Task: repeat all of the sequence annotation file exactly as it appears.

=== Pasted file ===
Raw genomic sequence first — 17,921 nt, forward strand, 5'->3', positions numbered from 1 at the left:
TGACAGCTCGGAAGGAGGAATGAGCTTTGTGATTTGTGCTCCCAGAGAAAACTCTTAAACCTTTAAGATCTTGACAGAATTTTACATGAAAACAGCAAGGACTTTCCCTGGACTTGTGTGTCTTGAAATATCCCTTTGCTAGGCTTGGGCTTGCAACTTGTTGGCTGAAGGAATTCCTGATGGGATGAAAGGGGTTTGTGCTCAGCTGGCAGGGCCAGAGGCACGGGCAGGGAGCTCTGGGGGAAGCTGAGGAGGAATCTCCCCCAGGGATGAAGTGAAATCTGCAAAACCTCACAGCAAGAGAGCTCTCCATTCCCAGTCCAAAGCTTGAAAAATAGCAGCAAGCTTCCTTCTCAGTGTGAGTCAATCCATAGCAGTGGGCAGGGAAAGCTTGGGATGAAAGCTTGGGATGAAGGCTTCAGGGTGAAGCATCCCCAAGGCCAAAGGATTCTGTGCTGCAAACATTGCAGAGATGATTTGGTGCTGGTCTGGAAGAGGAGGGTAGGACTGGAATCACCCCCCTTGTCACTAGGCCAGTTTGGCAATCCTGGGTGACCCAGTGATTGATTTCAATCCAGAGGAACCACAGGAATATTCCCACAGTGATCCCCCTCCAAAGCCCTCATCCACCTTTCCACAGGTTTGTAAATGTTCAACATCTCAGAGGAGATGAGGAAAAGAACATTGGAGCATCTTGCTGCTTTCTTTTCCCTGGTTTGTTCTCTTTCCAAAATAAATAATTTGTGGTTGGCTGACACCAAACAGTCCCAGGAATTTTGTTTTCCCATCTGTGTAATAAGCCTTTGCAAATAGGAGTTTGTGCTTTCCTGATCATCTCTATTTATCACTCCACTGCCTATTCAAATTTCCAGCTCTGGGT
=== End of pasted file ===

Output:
Raw genomic sequence first — 17,921 nt, forward strand, 5'->3', positions numbered from 1 at the left:
TGACAGCTCGGAAGGAGGAATGAGCTTTGTGATTTGTGCTCCCAGAGAAAACTCTTAAACCTTTAAGATCTTGACAGAATTTTACATGAAAACAGCAAGGACTTTCCCTGGACTTGTGTGTCTTGAAATATCCCTTTGCTAGGCTTGGGCTTGCAACTTGTTGGCTGAAGGAATTCCTGATGGGATGAAAGGGGTTTGTGCTCAGCTGGCAGGGCCAGAGGCACGGGCAGGGAGCTCTGGGGGAAGCTGAGGAGGAATCTCCCCCAGGGATGAAGTGAAATCTGCAAAACCTCACAGCAAGAGAGCTCTCCATTCCCAGTCCAAAGCTTGAAAAATAGCAGCAAGCTTCCTTCTCAGTGTGAGTCAATCCATAGCAGTGGGCAGGGAAAGCTTGGGATGAAAGCTTGGGATGAAGGCTTCAGGGTGAAGCATCCCCAAGGCCAAAGGATTCTGTGCTGCAAACATTGCAGAGATGATTTGGTGCTGGTCTGGAAGAGGAGGGTAGGACTGGAATCACCCCCCTTGTCACTAGGCCAGTTTGGCAATCCTGGGTGACCCAGTGATTGATTTCAATCCAGAGGAACCACAGGAATATTCCCACAGTGATCCCCCTCCAAAGCCCTCATCCACCTTTCCACAGGTTTGTAAATGTTCAACATCTCAGAGGAGATGAGGAAAAGAACATTGGAGCATCTTGCTGCTTTCTTTTCCCTGGTTTGTTCTCTTTCCAAAATAAATAATTTGTGGTTGGCTGACACCAAACAGTCCCAGGAATTTTGTTTTCCCATCTGTGTAATAAGCCTTTGCAAATAGGAGTTTGTGCTTTCCTGATCATCTCTATTTATCACTCCACTGCCTATTCAAATTTCCAGCTCTGGGT